Take his appearance during the Trump administration standing in for his boss to headline the Gridiron Club Dinner. After a few jokes written by someone else, he "didn't exactly slay," Politico snarkily noted in a story Saturday on some of Pence's candidate personality issues.

He's headlining the dinner again tonight.

His "comedic sweet spot is squarely in the “Dad joke” zone, quipped Politico.

But believe it or not, some think Pence has a killer, if extremely subtle, sense of humor that he keeps hidden away. His humor is under-estimated,” Nick Ayers, Pence’s former vice-presidential chief of staff, told Politico.

Pence's former chief strategist and senior adviser Tom Rose claims he's “a dangerously fantastic mimic — scary good. I don’t know why he never lets anyone see that.”

Former Indianapolis Star cartoonist Gary Vavel, who first met Pence in 1994 as a guest on “The Mike Pence Show,” praised the future vice president's “self-deprecating sense of humor" — something he would never learn from Donald Trump. Pence referred to himself on the program as “His Mikeness," which is difficult to imagine.

Politico noted, again snarkily, that the true test of Pence's humor is "audience dependent."

ALSO IN THE NEWS: How was Alvin Bragg's zombie Trump probe resurrected? And does it have a chance?

How was Alvin Bragg's zombie Trump probe resurrected? And does it have a chance?

Manhattan District Attorney Alvin Bragg's potential case against Donald Trump suddenly burst this week from what many believed was its grave. But that doesn't mean it has a great chance of success, a Daily Beast columnist warned Saturday.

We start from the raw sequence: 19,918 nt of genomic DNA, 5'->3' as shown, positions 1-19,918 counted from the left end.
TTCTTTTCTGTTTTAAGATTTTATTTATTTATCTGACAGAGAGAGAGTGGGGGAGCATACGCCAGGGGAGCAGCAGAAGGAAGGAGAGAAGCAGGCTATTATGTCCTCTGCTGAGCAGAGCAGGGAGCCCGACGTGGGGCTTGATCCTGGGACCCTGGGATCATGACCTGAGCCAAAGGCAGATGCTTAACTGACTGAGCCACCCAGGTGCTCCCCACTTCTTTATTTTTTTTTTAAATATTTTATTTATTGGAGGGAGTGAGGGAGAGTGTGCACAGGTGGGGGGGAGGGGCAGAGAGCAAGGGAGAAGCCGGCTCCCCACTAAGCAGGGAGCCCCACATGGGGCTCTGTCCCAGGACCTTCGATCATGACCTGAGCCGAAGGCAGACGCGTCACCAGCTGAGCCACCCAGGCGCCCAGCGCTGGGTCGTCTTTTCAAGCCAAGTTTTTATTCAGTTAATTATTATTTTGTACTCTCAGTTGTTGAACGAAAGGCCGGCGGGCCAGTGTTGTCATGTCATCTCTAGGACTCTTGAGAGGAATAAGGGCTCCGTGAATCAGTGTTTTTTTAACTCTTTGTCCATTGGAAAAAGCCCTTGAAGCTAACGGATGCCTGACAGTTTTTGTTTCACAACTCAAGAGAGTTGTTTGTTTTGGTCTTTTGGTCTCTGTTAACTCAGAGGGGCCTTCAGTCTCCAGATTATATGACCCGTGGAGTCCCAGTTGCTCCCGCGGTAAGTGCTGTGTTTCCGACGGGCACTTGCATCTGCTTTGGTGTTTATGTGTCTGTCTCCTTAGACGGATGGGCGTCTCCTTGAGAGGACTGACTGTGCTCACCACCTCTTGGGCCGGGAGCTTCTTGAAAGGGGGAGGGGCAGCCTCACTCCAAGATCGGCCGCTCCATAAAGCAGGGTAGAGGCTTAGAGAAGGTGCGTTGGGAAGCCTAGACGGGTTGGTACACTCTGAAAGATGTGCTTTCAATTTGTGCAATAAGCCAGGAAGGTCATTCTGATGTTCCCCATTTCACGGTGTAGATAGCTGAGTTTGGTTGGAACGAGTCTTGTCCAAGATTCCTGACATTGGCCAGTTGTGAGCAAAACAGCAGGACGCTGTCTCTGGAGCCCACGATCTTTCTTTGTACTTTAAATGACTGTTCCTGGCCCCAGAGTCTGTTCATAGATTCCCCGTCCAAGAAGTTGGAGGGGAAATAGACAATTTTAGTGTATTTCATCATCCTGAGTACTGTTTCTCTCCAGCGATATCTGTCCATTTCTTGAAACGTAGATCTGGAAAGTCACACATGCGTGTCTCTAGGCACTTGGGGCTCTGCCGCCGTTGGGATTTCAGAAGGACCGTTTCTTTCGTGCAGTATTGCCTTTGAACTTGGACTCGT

Bragg reportedly dropped his office's investigation into Trump last year, triggering the resignations of Carey Dunne and Mark Pomerantz, the prosecutors working on the case. Pomerantz even later wrote a book about his dissatisfaction with how Bragg handled the case. No one ever spelled out exactly what happened in the case at the time, and why the probe appeared to be dead.

Bragg later insisted the investigation was ongoing, and, suddenly, the media is talking about a likely indictment against Trump soon in the hush-money payments to adult film star Stormy Daniels ahead of the 2016 election.

But Bragg’s "newfound prosecutorial libido may not bode well for the potential prosecution," given its likely challenges, wrote columnist Shan Wu in the Beast. After what seemed to be a lengthy lull in the case, the apparent sudden "speed of the process" and "seeming haste with which Bragg has gone from zero to 60" is "cause for concern," Wu cautioned.

READ: Fox News faces potential 'financial death penalty' due to Dominion lawsuit